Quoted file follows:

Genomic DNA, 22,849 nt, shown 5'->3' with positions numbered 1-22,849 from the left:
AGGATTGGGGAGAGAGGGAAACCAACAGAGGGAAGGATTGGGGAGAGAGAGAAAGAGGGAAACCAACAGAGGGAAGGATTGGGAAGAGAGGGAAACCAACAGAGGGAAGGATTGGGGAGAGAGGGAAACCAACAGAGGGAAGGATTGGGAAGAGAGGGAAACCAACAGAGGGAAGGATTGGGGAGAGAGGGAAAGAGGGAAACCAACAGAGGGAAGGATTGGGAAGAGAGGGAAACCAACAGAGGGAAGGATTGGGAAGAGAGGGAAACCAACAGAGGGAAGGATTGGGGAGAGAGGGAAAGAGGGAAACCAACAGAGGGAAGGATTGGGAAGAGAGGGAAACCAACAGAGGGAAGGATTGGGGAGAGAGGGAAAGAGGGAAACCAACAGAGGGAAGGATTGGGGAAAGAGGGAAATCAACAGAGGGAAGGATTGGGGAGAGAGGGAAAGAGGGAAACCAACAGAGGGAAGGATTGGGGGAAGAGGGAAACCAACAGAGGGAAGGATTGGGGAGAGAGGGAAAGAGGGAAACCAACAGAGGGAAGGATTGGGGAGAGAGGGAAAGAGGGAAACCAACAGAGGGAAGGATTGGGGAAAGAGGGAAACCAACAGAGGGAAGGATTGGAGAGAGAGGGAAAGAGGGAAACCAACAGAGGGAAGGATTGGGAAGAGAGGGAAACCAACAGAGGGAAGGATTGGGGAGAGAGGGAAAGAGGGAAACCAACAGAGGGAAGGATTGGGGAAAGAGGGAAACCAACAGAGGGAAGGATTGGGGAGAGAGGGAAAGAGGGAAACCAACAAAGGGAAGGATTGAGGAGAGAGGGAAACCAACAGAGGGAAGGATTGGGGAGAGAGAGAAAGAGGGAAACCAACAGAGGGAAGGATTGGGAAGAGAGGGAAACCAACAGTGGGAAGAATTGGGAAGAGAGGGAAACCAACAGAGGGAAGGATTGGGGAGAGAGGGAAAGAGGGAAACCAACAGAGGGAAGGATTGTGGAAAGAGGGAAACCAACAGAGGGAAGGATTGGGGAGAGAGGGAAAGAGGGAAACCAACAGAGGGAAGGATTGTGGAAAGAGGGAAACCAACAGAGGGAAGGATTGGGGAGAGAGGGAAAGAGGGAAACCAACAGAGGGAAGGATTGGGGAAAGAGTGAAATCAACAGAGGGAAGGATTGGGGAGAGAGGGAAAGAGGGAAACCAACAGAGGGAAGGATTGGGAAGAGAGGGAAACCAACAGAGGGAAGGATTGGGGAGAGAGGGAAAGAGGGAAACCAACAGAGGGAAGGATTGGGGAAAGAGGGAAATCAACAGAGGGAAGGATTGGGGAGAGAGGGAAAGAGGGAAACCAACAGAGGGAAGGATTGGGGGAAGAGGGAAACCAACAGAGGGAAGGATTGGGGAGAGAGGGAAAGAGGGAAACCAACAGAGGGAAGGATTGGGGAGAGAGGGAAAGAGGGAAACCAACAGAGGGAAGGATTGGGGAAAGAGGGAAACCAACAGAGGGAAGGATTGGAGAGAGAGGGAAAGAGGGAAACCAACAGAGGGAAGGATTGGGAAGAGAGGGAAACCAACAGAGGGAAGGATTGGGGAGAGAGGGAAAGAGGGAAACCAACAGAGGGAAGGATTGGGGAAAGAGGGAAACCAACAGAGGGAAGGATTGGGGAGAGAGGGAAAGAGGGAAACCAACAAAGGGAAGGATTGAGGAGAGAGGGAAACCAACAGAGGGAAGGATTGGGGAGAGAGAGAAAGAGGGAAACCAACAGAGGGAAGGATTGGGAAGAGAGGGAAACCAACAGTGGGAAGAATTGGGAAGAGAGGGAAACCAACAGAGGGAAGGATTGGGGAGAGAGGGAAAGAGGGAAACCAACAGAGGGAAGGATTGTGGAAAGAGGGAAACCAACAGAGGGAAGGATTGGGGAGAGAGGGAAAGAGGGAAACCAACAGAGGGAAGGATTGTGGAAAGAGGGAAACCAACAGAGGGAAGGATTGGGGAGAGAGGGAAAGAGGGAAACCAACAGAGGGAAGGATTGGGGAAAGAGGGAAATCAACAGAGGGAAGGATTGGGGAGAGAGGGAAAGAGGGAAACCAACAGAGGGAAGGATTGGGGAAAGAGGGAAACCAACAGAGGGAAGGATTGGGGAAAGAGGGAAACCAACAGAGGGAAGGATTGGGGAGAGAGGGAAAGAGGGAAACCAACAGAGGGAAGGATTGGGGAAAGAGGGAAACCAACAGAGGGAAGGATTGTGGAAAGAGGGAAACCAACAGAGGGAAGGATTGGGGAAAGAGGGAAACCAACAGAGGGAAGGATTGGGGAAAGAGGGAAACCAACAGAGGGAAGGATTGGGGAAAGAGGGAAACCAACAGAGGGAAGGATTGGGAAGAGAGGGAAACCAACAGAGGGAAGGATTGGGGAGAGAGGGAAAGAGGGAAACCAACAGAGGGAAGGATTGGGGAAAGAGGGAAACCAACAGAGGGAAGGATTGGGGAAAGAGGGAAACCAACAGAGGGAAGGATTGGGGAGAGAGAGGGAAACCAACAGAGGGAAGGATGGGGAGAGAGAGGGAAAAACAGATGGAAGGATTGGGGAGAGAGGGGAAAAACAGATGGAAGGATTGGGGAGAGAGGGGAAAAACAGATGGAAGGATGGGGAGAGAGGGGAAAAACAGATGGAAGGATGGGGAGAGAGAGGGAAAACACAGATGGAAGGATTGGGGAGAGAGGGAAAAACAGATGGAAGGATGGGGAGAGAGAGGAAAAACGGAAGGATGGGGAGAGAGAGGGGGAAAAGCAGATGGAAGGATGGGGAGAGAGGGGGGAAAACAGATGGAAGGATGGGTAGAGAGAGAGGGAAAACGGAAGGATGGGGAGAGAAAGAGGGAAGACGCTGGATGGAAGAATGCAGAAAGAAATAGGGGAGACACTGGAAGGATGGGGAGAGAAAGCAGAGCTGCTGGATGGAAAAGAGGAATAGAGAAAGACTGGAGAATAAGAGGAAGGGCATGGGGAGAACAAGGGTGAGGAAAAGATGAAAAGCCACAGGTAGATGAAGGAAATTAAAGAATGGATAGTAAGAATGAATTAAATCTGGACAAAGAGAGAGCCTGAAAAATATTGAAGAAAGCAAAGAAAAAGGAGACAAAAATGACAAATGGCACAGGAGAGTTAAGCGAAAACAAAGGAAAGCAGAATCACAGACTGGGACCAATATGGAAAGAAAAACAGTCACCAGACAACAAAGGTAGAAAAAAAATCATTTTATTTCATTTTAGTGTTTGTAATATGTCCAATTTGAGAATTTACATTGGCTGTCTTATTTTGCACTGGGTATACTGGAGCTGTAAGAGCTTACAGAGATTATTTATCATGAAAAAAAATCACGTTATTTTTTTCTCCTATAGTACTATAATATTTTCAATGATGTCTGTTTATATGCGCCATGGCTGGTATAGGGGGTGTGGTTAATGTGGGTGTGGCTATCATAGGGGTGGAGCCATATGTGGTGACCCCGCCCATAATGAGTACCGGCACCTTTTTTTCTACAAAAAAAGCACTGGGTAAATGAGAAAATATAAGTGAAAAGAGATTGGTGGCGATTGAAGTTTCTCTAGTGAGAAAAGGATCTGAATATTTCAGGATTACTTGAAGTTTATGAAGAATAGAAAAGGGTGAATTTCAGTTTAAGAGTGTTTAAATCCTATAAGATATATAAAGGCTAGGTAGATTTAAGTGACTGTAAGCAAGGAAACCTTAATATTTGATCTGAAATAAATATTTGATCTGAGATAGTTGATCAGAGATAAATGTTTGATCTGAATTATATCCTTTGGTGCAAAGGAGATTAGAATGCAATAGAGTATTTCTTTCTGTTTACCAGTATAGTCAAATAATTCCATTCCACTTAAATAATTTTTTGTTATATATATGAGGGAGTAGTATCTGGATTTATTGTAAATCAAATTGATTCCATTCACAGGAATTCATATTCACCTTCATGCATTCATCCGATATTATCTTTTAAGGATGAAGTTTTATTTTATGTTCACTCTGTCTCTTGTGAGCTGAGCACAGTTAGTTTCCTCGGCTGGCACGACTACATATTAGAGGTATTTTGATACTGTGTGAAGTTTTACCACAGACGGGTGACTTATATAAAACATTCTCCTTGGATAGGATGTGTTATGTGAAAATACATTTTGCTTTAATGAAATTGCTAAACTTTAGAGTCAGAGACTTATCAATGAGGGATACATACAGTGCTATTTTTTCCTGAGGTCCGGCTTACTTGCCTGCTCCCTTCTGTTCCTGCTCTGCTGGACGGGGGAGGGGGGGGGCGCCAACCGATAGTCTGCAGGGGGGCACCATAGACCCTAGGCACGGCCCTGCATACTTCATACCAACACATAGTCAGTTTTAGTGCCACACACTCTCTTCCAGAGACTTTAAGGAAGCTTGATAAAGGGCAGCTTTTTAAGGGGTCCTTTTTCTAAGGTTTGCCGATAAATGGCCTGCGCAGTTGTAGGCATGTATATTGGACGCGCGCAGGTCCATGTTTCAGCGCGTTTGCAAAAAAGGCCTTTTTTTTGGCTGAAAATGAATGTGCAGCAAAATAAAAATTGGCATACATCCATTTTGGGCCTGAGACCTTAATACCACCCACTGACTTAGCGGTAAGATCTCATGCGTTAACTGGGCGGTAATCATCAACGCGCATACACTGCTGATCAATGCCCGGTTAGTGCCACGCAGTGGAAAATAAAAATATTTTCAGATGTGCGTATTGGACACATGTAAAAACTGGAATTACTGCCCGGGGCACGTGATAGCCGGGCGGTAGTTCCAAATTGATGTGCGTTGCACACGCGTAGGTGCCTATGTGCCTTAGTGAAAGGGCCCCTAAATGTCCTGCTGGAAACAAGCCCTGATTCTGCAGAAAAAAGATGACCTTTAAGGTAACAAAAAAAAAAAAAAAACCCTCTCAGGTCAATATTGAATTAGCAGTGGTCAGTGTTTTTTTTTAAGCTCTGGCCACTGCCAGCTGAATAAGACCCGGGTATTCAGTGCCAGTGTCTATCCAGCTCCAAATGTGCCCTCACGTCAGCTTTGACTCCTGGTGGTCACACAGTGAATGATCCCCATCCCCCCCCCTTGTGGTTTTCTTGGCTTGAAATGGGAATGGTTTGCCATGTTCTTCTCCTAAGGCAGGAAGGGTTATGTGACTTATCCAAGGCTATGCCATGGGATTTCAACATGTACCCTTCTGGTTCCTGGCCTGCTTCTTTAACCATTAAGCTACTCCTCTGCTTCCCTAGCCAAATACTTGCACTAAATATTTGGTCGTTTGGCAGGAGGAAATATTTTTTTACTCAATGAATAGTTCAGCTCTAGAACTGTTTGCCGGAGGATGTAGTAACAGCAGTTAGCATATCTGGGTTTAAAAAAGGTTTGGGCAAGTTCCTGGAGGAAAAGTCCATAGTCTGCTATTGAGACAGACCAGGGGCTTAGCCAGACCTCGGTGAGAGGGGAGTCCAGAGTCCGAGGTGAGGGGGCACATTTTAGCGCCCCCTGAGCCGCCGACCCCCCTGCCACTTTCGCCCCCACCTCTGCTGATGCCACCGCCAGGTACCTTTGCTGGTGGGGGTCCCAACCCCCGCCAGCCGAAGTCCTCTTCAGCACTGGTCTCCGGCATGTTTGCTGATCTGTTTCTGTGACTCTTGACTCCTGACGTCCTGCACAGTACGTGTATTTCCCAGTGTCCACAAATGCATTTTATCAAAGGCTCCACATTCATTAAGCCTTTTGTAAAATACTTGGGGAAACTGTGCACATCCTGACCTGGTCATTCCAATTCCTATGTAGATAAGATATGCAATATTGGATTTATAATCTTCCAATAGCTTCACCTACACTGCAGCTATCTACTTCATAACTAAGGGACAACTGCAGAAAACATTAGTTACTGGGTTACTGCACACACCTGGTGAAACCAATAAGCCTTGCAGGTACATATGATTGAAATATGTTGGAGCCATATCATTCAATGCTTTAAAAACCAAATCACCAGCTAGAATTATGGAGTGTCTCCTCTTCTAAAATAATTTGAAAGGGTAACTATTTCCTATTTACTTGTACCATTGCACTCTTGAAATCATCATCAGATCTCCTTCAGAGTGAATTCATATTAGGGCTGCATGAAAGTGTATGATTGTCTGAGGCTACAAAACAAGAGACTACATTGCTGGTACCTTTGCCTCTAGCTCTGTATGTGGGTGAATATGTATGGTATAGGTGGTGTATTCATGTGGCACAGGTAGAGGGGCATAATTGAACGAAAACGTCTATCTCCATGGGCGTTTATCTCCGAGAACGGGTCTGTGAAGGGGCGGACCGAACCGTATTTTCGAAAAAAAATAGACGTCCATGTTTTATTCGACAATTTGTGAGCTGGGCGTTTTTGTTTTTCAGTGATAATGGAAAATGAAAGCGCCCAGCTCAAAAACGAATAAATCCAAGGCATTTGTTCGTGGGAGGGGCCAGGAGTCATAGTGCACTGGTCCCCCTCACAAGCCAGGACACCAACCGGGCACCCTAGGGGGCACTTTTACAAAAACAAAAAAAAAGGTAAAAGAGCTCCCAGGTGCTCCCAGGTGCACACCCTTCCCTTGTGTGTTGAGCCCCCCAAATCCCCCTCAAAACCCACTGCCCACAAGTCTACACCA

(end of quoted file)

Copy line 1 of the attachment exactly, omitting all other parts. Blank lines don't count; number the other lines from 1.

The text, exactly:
Genomic DNA, 22,849 nt, shown 5'->3' with positions numbered 1-22,849 from the left: